The approach was demonstrated in human samples, and researchers are now developing the technique for placement on a chip, which could provide fast, simple and reliable information about a patient. A diagnostic device based on this chip also could be made portable.
The researchers developed a silver-based nanoparticle that homes in on a specific molecular marker that spills into the bloodstream at the first stages of an infection. When light is aimed at the sample, the nanoparticle attached to a molecular marker will reflect a distinct optical fingerprint.
"We have demonstrated for the first time that the use of these nanoprobes can detect specific genetic materials taken from human samples," said Tuan Vo-Dinh, the R. Eugene and Susie E. Goodson Distinguished Professor of Biomedical Engineering at Duke' Pratt School of Engineering and director of The Fitzpatrick Institute for Photonics at Duke. He is also a professor of chemistry.
The results of the Duke experiments appear online in the journal Analytica Chimica Acta. Hsin-Neng Wang, a post-doctoral fellow in Vo-Dinh's laboratory, was the first author of the paper.
In this interdisciplinary project, the Vo-Dinh team collaborated closely with scientists at Duke's Institute for Genome Sciences & Policy (IGSP) who have developed a method of measuring the host's response to infection through RNA profiling.
The research is supported by the National Institutes of Health, the Defense Advanced Projects Agency, the Department of Defense and the Wallace H. Coulter Foundation.
In the Duke experiments, the nanoprobes are used in conjunction with a phenomenon first described in the 1970s known as surface-enhanced Raman scattering (SERS). When light, usually from a laser, is shined on a sample, the target molecule vibrates and scatters back in its own unique light, often referred to as the Raman scatter. However, this Raman response is extremely weak.
"When the target molecule is coupled with a metal nanoparticle or nanostructure, the Raman response is greatly enhanced by the SERS effect – often by more than a million times," said Vo-Dinh, who has been studying the potential applications of SERS for decades.
"This important proof-of-concept study now paves the way for the development of devices that measure multiple genome-derived markers that will assist with more accurate and rapid diagnosis of infectious disease at the point of care," said Geoffrey Ginsburg, director of genomic medicine at the IGSP, executive director of the Center for Personalized Medicine at Duke Medicine, and a professor of medicine and pathology.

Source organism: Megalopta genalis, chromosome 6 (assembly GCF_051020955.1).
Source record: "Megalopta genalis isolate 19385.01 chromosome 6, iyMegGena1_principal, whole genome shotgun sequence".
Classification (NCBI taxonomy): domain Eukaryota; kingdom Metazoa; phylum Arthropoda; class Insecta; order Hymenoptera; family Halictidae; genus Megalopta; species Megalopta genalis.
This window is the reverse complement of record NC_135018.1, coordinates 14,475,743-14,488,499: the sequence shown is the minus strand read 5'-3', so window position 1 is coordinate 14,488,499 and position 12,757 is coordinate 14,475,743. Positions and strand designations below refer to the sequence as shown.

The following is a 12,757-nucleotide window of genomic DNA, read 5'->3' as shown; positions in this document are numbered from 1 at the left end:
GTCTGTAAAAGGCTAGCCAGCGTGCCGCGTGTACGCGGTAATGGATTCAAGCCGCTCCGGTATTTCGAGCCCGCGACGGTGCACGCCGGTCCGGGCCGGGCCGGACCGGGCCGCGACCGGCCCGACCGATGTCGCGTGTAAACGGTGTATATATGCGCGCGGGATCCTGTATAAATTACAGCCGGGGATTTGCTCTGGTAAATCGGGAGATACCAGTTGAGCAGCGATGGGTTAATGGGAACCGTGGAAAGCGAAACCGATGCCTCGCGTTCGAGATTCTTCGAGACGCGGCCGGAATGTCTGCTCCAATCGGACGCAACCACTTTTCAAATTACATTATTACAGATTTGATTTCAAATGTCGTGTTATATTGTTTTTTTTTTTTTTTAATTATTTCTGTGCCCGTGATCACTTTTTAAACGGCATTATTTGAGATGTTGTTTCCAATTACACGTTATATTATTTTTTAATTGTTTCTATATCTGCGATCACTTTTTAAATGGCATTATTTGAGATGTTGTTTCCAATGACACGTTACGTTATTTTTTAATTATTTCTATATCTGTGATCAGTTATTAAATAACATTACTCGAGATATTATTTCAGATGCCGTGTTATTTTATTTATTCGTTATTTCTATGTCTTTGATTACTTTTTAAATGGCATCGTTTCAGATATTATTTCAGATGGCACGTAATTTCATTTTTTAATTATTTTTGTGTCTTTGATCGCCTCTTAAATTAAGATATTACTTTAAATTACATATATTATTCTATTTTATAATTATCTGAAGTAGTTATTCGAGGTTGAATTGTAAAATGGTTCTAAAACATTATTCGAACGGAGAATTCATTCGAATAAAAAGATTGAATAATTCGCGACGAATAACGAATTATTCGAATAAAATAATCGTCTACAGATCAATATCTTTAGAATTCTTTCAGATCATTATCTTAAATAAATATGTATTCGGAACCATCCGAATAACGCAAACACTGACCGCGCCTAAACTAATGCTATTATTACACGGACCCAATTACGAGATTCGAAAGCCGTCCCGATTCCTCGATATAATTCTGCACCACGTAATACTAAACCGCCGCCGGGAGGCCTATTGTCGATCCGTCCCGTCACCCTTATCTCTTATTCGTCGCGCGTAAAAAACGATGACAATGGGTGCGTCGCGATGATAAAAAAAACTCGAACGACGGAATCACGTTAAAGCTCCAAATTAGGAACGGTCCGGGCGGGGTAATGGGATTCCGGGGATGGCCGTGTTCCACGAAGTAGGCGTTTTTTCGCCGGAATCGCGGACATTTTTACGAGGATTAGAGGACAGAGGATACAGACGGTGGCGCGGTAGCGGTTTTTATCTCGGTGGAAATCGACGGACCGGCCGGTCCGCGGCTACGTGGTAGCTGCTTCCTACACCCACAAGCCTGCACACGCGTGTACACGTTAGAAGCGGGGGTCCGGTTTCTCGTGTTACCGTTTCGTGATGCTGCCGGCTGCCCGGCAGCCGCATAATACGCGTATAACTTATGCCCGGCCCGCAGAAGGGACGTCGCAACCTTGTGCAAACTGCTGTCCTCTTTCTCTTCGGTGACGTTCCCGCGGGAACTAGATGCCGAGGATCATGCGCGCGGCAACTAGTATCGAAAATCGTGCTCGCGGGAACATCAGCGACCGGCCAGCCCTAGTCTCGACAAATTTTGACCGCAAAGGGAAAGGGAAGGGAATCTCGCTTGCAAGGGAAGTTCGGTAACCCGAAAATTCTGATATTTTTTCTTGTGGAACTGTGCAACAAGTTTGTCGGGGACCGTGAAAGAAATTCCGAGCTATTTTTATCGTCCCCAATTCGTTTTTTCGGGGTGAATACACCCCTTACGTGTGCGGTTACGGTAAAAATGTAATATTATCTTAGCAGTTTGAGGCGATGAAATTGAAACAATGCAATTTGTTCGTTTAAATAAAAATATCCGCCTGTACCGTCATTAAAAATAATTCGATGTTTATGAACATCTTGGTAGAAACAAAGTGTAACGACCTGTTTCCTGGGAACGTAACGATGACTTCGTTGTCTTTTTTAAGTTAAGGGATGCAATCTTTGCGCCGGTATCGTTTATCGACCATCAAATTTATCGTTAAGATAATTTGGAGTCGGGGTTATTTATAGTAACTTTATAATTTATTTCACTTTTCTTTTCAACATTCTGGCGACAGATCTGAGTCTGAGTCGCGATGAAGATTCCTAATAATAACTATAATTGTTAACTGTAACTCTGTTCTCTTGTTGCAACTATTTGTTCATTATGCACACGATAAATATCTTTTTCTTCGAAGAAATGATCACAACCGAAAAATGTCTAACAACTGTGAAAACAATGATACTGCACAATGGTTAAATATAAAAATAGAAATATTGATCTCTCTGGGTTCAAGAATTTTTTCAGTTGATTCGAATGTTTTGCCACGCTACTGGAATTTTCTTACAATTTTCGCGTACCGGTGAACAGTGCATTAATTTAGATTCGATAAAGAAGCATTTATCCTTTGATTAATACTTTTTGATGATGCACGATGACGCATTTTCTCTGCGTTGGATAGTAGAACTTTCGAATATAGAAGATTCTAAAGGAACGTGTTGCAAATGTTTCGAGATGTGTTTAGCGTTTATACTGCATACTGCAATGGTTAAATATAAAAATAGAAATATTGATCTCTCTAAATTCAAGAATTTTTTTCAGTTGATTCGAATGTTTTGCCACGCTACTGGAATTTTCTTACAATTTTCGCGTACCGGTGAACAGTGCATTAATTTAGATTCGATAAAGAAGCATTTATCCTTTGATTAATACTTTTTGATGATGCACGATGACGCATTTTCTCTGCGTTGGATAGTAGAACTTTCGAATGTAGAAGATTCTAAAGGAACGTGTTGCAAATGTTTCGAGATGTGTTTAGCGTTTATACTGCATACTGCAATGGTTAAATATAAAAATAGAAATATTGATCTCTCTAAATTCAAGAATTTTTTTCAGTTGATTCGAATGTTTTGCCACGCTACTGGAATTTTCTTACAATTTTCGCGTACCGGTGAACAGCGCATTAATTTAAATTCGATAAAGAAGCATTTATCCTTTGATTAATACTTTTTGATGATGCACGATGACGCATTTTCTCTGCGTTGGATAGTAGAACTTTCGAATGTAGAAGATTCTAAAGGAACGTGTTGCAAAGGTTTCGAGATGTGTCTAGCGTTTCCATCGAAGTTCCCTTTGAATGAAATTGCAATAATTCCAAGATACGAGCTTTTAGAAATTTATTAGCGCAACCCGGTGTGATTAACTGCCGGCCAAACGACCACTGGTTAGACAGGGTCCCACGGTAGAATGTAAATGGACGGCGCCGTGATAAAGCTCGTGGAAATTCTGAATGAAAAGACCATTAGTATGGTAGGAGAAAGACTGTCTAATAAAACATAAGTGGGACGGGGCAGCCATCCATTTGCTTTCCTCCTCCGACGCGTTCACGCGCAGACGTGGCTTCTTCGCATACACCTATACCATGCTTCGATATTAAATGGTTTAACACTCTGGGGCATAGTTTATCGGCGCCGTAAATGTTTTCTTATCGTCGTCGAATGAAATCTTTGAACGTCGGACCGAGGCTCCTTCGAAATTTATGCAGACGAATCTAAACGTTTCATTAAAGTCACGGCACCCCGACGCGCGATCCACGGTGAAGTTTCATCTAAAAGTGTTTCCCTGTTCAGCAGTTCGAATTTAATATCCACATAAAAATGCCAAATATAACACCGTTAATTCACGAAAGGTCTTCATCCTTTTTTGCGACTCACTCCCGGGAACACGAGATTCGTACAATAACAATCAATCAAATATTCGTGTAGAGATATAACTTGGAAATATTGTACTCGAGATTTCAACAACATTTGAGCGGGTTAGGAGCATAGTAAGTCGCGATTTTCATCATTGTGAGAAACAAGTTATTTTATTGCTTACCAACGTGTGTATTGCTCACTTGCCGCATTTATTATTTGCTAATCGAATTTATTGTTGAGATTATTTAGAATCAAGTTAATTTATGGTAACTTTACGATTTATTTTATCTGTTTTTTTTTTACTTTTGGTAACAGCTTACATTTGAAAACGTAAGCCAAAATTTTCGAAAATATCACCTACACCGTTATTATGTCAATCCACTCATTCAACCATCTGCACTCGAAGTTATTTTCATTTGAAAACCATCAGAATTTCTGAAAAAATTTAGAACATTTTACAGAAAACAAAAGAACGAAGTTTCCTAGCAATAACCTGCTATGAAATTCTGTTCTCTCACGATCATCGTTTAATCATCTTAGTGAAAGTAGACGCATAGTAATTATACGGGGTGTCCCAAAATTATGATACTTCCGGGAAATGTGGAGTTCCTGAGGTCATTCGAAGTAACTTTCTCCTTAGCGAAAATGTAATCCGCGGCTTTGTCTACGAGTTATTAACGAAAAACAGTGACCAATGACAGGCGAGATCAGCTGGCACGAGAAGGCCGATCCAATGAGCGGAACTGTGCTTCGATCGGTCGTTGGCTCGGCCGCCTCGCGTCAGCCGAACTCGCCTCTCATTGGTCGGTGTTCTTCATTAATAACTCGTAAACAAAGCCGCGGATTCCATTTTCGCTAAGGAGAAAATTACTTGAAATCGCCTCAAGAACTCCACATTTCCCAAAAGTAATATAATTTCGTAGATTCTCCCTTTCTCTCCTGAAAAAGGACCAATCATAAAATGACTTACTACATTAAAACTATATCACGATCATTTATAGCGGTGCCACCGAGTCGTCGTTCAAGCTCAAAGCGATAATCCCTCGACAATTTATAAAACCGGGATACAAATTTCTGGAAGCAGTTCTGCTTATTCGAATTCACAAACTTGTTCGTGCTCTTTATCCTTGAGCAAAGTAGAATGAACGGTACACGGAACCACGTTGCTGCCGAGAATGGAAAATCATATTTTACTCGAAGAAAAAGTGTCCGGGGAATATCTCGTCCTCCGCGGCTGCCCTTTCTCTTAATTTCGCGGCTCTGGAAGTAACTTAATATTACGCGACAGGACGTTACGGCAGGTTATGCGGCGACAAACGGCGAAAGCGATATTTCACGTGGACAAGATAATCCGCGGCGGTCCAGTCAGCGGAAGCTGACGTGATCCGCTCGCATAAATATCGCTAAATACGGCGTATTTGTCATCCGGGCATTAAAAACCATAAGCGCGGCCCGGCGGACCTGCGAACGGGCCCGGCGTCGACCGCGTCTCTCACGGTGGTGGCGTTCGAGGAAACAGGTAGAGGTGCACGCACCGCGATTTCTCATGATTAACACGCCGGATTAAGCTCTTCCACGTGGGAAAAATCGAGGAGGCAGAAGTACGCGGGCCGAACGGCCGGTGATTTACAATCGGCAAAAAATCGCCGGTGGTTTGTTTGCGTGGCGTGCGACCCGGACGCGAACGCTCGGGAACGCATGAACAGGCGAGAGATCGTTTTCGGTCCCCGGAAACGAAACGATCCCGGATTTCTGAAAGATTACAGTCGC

"This would guide care decisions that will lead to more effective treatment and improved outcomes of antimicrobial therapy," Ginsburg said. "Point-of-care diagnostics holds great promise to accelerate precision medicine and, more importantly, help patients in limited-resource settings gain access to molecular testing."
Other members of the team were Pratt's Andrew Fales and IGSP's Aimee Zaas, Christopher Woods and Thomas Burke.
Citation: "SERS Molecular Sentinel Nanoprobes for Viral Infection Diagnostics," Hsin-Neng Wang, et.al, Analytica Chimica Acta, 5 July 2013. DOI 10.1016/j.aca.2013.05.017
Richard Merritt | EurekAlert!
Nesting aids make agricultural fields attractive for bees
20.07.2017 | Julius-Maximilians-Universität Würzburg
The Kitchen Sponge – Breeding Ground for Germs
20.07.2017 | Hochschule Furtwangen
Physicists have developed a new technique that uses electrical voltages to control the electron spin on a chip. The newly-developed method provides protection from spin decay, meaning that the contained information can be maintained and transmitted over comparatively large distances, as has been demonstrated by a team from the University of Basel’s Department of Physics and the Swiss Nanoscience Institute. The results have been published in Physical Review X.
For several years, researchers have been trying to use the spin of an electron to store and transmit information. The spin of each electron is always coupled...
What is the mass of a proton? Scientists from Germany and Japan successfully did an important step towards the most exact knowledge of this fundamental constant. By means of precision measurements on a single proton, they could improve the precision by a factor of three and also correct the existing value.
To determine the mass of a single proton still more accurate – a group of physicists led by Klaus Blaum and Sven Sturm of the Max Planck Institute for Nuclear...
The research team of Prof. Dr. Oliver Einsle at the University of Freiburg's Institute of Biochemistry has long been exploring the functioning of nitrogenase....
A one trillion tonne iceberg - one of the biggest ever recorded -- has calved away from the Larsen C Ice Shelf in Antarctica, after a rift in the ice,...
Physics supports biology: Researchers from PTB have developed a model system to investigate friction phenomena with atomic precision
Friction: what you want from car brakes, otherwise rather a nuisance. In any case, it is useful to know as precisely as possible how friction phenomena arise –...
19.07.2017 | Event News
12.07.2017 | Event News
12.07.2017 | Event News
20.07.2017 | Information Technology
20.07.2017 | Materials Sciences
20.07.2017 | Physics and Astronomy